NHS crisis: up to 1 in 3 hospital beds lost to bed blocking in England - the worst-hit hospital trusts revealed
Doctors say hospital wards are “hideously” busy - but more than one in seven patients in hospital in England do not need to be there.
Up to a third of English hospital beds were taken up by bed blockers who were fit for discharge but stuck waiting on wards last week, as the NHS continues to grapple with overflowing wards and unprecedented pressure on emergency departments.
It comes after the president of the Royal College of Emergency Medicine (RCEM) told MPs the nation’s hospital wards are “hideously” busy due to the low number of beds per head of the population. Problems with A&E care will not improve unless the government focuses on boosting bed numbers and lowering occupancy rates, he told members of the Health and Social Care Committee.
Earlier this month NationalWorld revealed how up to 60% of patients admitted as an emergency through A&E are facing 12-hour trolley waits for a bed to become available in some parts of the country, while more than 19 out of 20 hospital trusts are currently breaching ‘safe’ levels of bed occupancy.
Now analysis of weekly winter pressure data from NHS England reveals how in the week ending 22 January an average of more than one in seven general and acute hospital beds for adults were taken up by patients whose discharge had been delayed. Delayed discharges are commonly referred to as bed blocking – where a patient does not leave hospital despite being medically fit to, most commonly because they are stuck waiting for a social care package to help them return home to be put in place, according to RCEM president Dr Adrian Boyle. Prolonged stays in hospital can be detrimental to patients, as well as having a knock on effect on new patients facing delays in being admitted.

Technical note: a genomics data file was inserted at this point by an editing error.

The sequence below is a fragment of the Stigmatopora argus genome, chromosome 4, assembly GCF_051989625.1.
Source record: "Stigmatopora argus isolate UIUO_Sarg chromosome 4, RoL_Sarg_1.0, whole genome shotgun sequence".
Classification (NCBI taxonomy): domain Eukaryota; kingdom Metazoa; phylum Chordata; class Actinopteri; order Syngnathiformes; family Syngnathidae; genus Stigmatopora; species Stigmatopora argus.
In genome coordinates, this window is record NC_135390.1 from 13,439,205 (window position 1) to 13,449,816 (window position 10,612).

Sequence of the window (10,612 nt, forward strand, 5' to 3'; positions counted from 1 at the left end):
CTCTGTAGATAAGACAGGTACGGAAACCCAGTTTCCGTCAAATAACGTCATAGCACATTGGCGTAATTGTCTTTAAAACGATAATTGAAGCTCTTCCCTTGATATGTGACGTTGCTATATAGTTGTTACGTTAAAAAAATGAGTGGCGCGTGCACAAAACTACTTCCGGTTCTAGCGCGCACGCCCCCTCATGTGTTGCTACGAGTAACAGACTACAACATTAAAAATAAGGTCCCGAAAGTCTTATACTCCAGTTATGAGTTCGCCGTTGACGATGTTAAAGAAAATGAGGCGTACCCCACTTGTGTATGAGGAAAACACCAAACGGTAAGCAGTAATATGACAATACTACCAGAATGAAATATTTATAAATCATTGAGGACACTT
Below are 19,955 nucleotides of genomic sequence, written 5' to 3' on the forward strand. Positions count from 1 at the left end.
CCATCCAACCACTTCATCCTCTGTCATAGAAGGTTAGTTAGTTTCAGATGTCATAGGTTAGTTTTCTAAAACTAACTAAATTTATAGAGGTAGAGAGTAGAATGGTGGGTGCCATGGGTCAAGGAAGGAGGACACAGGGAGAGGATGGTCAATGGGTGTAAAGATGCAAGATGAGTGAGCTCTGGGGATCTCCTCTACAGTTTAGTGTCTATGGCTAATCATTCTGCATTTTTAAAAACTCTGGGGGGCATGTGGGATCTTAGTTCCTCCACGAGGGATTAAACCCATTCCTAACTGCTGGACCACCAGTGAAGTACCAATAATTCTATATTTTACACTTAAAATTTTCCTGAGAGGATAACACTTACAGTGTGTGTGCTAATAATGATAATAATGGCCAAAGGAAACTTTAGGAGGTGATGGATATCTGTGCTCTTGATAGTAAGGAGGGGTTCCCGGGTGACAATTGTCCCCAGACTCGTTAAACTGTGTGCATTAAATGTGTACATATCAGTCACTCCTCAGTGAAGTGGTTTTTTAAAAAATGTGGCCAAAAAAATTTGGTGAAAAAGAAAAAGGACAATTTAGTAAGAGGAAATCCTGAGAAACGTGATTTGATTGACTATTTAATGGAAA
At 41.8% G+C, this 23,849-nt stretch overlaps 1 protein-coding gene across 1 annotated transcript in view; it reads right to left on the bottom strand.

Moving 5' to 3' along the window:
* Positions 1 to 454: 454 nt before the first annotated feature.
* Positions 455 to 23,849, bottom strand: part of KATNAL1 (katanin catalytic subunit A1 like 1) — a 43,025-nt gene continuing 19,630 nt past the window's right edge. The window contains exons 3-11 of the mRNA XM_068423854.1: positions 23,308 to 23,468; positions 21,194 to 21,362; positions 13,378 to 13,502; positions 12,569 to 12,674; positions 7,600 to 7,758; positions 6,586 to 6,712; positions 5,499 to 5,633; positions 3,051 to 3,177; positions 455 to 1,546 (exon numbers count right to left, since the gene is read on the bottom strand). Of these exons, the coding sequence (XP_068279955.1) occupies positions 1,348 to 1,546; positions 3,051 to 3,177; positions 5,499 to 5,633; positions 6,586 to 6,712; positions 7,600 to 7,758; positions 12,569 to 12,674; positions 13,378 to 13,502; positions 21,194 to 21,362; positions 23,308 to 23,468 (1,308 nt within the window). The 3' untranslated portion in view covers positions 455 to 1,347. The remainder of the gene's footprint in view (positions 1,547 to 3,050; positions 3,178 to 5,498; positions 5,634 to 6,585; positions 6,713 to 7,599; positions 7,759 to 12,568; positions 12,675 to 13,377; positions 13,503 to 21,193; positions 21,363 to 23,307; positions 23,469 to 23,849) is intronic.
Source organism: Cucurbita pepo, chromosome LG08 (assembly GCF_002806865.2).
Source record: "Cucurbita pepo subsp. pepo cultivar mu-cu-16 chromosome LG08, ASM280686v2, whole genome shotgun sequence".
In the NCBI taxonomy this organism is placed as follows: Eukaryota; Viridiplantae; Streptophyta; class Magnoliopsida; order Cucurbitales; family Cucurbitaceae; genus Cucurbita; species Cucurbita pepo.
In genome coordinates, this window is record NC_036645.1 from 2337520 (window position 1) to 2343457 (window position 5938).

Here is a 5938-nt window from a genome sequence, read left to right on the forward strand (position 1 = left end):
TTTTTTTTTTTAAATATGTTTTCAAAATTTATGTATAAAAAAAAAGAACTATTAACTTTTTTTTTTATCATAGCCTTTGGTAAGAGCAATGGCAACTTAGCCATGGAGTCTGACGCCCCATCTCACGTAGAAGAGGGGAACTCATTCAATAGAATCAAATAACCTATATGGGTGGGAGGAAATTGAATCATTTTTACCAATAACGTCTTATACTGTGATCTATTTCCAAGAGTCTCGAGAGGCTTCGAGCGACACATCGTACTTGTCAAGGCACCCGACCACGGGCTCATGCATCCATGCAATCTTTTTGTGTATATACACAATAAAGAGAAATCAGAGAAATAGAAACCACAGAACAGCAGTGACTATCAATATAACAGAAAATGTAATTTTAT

Across the seven-day period NationalWorld looked at, an average of 22,980 beds at major hospital trusts were occupied each day by patients who no longer needed to be in hospital. Of these, an average of 13,570 patients each day were not discharged, staying in hospital until at least the next day.
Separate NHS England data shows there were an average of 94,070 beds available for use on general and acute hospital wards (including those occupied), meaning an average of 14.4% of beds, or more than one in seven, were lost to bed blocking every day.
But at the East Sussex Healthcare Trust as many as a third of beds (33.6%) were taken up by patients who did not need to be in hospital. During the same week, an average of 95.5% of beds were occupied overall at the trust, far higher than the 85% threshold generally considered a safe limit of busyness, after which patients may suffer adverse outcomes.
Across England as a whole, 95.2% of beds were occupied – but if all patients fit for discharge but who remained in hospital had been able to leave, average occupancy would have dropped to 80.8%.
Last month the RCEM estimated that between 300 and 500 patients were dying each week because of A&E delays – a figure calculated by applying the known increase in fatality rates within 30 days among patients who face long waits in emergency departments, to the number of patients who waited over 12 hours to be admitted through A&E last year.